Coffee and Majestic Waterfalls, among tourism draws in Yogyakarta

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The writer’s maiden visit to this city recently was a mix of distress and joyful moments.

After alighting from the plane that flew into the Adi Sumarmo Airport in Solo, I discovered that my baggage had gone missing.

In disgust and after waiting in vain for some three hours on the news of my missing baggage, I discovered that the bus that was supposed to take me to the hotel had left with the other members of the entourage, minus the writer.

I tried calling organisers of the trip (in conjunction with the Borobudur Travel Mart) on my handphone but lady luck seemed to have deserted me that day as the calls made were unable to get through.

Hence this writer was forced to look for another transport. Upon finding one, the writer’s heart plummeted lower when told that the journey to the hotel would take about three hours.

What a reception on my very first visit to Yogyakarta.

However upon reaching the Asri Puri Hotel in Magelang, the writer’s view caught the presence of padi fields around the premises and the scenario at the huge tracts of green padi stalks was so serene and enchanting.

That made me momentarily forget my missing baggage.

BANARAN, THE COFFEE VILLAGE

On the second day, the writer’s entourage headed for Semarang, a journey that took some five hours. Along the way the group had a feast over the beautiful scenery on both sides of the road. From afar, we also enjoyed the breath-taking view of the volcanic Mount Merapi.

The coffee village of Banaran is located at the Bawen road in Solo, about 1.5 km from the Bawen bus and taxi terminal.

According to the tour guide, the village offers one of the best coffee in the world. This is no surprise as Banaran is surrounded by coffee orchards.

Unfortunately we did not have the opportunity to visit the coffee orchards due to time constraints but were able to witness how the coffee beans were processed into coffee powder.

Later, we were taken to a cafe where we enjoyed coffee and soya bean cakes locally known as ‘tauhu serasi’.

This delicacy originates from Ambarawa in Bandungan.

Apart from the tauhu, there were also delicious fried bananas and ‘murtabak’ for the visitors and those who wished to bring home the famous Banaran coffee, they could buy it for only RM3 a pack.

STEAM ENGINE

After sampling the ‘out of this world’ coffee, the entourage proceeded to the Steam Locomotive Museum located in Ambarawa, north of Yogyakarta.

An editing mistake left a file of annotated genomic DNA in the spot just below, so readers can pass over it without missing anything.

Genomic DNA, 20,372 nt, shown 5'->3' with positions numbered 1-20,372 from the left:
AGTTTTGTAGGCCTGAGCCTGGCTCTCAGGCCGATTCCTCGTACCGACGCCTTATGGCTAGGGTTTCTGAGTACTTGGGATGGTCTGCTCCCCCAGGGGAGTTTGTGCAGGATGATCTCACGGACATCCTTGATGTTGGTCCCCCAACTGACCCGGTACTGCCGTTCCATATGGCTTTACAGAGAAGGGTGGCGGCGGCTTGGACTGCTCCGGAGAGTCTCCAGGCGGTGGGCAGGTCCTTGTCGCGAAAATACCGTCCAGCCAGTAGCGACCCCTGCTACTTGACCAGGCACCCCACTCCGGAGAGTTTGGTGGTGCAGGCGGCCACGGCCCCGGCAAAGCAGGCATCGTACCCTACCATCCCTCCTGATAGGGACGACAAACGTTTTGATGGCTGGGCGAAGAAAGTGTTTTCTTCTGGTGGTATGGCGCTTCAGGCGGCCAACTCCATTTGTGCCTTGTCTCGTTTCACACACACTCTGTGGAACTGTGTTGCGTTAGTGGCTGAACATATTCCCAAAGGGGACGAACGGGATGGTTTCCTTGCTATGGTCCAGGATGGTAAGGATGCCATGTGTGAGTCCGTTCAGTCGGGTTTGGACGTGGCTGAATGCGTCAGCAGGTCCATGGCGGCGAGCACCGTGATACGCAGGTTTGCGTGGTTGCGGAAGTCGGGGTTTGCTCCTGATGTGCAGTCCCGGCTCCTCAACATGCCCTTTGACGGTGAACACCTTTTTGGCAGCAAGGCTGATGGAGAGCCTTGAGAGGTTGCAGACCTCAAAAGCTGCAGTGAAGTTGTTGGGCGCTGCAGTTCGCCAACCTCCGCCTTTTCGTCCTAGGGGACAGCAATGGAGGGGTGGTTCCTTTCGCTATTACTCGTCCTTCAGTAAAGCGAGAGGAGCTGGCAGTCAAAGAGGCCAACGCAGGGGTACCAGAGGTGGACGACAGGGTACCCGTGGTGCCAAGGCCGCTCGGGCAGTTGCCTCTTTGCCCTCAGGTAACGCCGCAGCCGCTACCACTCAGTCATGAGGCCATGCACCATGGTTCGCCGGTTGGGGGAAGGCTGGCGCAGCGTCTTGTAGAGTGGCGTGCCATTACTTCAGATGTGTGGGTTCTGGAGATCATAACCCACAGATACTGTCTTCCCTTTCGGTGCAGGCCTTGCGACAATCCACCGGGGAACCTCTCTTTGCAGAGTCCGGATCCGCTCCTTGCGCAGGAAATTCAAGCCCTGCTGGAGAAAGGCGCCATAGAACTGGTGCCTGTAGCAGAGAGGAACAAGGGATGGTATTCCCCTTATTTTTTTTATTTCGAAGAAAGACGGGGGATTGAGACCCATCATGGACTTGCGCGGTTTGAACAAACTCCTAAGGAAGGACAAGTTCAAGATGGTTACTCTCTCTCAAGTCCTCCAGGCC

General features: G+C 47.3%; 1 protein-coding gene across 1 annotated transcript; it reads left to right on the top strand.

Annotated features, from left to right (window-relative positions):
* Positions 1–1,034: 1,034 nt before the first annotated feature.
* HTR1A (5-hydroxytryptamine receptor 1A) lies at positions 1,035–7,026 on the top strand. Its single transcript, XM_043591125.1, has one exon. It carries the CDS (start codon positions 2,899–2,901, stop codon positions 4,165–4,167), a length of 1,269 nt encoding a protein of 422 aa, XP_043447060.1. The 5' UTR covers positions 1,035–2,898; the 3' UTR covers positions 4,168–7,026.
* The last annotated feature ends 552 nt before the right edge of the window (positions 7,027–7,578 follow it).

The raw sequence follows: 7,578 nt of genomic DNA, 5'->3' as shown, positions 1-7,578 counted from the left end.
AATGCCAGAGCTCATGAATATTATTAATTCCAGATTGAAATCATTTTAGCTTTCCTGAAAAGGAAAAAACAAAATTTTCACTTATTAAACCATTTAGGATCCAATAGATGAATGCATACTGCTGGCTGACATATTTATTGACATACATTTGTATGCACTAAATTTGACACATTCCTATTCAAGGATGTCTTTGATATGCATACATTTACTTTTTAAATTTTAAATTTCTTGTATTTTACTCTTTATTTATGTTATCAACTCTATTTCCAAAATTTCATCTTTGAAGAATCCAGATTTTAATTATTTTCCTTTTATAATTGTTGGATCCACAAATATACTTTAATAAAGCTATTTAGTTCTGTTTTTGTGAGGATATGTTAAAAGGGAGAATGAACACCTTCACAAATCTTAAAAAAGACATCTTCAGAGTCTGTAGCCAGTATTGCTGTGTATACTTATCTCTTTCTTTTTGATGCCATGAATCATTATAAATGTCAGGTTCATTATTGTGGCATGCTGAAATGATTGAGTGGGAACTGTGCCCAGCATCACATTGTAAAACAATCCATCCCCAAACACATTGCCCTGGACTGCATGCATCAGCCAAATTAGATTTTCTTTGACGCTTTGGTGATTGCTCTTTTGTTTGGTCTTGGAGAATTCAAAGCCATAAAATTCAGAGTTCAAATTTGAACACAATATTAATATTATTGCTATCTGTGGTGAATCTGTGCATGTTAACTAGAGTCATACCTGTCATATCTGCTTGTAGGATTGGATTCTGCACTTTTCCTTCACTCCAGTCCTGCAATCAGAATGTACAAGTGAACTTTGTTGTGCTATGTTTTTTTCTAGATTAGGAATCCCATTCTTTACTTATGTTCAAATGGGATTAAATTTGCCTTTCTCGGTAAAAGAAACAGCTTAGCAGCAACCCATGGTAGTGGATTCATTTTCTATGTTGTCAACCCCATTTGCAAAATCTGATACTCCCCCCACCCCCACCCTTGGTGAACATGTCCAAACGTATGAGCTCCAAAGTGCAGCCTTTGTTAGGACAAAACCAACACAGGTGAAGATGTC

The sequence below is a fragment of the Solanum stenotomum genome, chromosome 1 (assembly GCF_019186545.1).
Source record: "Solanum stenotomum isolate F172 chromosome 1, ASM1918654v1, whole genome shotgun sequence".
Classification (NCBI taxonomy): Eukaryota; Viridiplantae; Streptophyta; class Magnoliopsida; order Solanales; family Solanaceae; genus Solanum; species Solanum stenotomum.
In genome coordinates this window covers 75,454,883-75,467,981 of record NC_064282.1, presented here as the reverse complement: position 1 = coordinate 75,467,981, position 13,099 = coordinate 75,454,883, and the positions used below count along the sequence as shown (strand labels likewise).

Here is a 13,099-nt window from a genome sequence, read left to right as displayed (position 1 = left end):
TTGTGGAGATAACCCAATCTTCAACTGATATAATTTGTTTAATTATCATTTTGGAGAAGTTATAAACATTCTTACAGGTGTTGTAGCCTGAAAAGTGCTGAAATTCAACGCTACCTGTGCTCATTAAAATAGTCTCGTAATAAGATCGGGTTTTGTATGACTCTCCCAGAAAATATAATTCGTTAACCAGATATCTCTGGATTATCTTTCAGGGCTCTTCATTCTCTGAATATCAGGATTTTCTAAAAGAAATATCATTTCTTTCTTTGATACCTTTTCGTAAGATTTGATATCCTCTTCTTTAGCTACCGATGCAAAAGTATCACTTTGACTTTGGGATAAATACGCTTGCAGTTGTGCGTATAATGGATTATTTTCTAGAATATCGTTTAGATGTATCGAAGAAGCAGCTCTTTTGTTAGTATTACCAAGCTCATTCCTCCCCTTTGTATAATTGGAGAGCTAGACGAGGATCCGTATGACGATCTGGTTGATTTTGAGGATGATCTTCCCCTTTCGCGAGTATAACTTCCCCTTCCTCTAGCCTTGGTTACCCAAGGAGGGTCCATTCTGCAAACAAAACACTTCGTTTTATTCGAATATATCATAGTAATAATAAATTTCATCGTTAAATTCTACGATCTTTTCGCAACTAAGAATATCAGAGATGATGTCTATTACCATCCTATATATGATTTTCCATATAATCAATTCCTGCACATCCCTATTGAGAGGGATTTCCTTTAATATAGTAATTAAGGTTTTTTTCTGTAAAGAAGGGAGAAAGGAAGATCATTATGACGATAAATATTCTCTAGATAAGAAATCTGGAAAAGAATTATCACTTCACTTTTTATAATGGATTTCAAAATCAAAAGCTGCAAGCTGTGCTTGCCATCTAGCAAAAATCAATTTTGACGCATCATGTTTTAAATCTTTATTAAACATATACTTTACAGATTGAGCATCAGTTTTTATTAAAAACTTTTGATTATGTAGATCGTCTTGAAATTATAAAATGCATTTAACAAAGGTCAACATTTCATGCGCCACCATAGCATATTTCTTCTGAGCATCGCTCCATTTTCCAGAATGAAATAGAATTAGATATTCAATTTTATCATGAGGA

This is the only museum in the world that allows visitors to take rides on railway steam engines. On board the train, one could not miss the natural and pristine beauty of the environment as the locomotive chugged along the rail tracks.

The railway station built in 1873 is still operating for the stretch between Ambarawa and Bedono, a distance of nine kilometres.

Along the way, the visitors’ attention caught the green and expansive paddy cultivated on hill slopes, which at times appeared to be ‘never-ending’.

BLUMAH VILLAGE

For those who wished to experience the life of a farmer like planting the maize and paddy for themselves, they can opt to stay for the night at Desa Blumah, one of the 14 villages in the Kabupaten (district) Kendal.

The village is located on hilly land and the area inhabited by farmers has a temperature of 20-22 degrees Celsius.

Despite being located in a rather remote area, this village is equipped with basic infrastructure and facilities like the power supply and telephone lines and as maize is the main crop there, the daily staple food is therefore rice mixed with corn.

Apart from the food crops, the other cultivation at this village are the herbal plants, used as ingredients for the alternative medicines.

At this village, there lies another attraction. Here the visitors can enjoy the ‘cool and fresh’ air at an eight-level waterfall which is surrounded by the beautiful flora.

WATER FALL

The visit to the waterfall, named ‘Air Terjun Semawur’ by the villagers, needed the presence of specially-accredited travel guides as the flora and fauna there comes under the protected category.

Discovered sometime in 1990, the 294m-high and eight-level waterfall has its own myth where people believed that the water taken from the spot has the ‘fountain of youth’ features like keeping young and fit as well as the cure ailments.

The highest level at the waterfall is 43 metres high and seven metres wide.

Despite the setback experienced in the early part of the visit, this writer found that Yogyakarta is still among the list of preferred destination among the foreign tourists to Indonesia.

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